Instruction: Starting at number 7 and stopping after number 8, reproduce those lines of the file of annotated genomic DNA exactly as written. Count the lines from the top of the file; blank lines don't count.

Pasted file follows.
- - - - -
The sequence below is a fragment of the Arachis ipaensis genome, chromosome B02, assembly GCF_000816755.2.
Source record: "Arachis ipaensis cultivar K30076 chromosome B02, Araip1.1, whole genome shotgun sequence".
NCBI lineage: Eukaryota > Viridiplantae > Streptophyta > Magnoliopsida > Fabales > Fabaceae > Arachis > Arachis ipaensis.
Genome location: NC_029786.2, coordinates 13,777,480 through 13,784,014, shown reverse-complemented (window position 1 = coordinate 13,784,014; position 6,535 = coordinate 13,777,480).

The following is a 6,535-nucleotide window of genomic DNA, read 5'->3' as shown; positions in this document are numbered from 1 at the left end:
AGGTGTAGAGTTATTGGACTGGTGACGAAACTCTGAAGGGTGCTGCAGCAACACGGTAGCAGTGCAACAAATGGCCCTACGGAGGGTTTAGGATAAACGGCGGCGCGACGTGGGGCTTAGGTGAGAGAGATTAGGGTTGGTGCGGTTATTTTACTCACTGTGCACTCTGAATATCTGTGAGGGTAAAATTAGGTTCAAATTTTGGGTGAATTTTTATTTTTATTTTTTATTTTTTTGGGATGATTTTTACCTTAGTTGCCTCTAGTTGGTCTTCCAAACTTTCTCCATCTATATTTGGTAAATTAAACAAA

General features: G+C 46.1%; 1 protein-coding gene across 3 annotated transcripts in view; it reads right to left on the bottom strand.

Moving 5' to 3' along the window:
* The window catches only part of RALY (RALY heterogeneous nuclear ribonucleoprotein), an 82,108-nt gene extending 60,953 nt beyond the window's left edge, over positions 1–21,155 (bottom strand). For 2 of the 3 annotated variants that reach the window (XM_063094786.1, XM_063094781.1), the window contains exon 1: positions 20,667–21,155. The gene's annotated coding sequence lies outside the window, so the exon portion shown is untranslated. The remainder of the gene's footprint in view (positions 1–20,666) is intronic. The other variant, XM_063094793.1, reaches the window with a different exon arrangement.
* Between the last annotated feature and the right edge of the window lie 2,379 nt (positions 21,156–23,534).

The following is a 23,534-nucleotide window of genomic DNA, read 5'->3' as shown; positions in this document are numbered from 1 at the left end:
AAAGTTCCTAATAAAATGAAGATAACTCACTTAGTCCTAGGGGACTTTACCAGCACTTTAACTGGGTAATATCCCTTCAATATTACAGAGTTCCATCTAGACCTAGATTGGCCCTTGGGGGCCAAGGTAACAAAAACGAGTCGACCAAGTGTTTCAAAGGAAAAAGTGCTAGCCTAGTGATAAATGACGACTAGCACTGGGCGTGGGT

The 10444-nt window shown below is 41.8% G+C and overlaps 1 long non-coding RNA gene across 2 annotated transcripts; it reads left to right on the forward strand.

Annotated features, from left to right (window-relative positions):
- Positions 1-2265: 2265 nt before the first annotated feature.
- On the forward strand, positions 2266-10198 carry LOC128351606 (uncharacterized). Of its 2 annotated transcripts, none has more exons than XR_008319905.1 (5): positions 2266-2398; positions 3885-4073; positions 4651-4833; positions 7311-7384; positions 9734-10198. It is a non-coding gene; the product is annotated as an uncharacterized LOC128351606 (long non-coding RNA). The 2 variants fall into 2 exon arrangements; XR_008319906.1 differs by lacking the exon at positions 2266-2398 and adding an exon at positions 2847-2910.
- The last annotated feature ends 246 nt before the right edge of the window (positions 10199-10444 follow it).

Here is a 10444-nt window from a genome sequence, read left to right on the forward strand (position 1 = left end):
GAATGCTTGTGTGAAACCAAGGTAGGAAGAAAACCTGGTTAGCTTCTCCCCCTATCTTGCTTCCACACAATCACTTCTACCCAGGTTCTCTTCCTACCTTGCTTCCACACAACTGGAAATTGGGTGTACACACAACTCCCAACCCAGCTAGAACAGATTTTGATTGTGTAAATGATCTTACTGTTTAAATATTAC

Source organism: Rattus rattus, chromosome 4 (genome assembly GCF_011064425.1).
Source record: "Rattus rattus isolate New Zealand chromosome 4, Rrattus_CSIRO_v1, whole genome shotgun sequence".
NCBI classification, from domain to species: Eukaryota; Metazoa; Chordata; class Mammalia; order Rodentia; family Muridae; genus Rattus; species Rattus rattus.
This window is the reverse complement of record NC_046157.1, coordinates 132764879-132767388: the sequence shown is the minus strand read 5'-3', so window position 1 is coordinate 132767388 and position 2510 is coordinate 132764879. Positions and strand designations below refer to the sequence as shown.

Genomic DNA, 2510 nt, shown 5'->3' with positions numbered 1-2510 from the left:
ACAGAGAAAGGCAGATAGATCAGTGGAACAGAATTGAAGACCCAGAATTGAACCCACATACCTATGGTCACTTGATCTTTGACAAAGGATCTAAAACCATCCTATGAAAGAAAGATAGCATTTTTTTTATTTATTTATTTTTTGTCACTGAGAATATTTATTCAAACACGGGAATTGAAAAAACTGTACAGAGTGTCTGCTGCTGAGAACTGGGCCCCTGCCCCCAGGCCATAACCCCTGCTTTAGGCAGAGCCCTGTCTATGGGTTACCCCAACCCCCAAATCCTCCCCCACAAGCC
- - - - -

General features: G+C 46.1%; 1 protein-coding gene across 3 annotated transcripts in view; it reads right to left on the bottom strand.

Moving 5' to 3' along the window: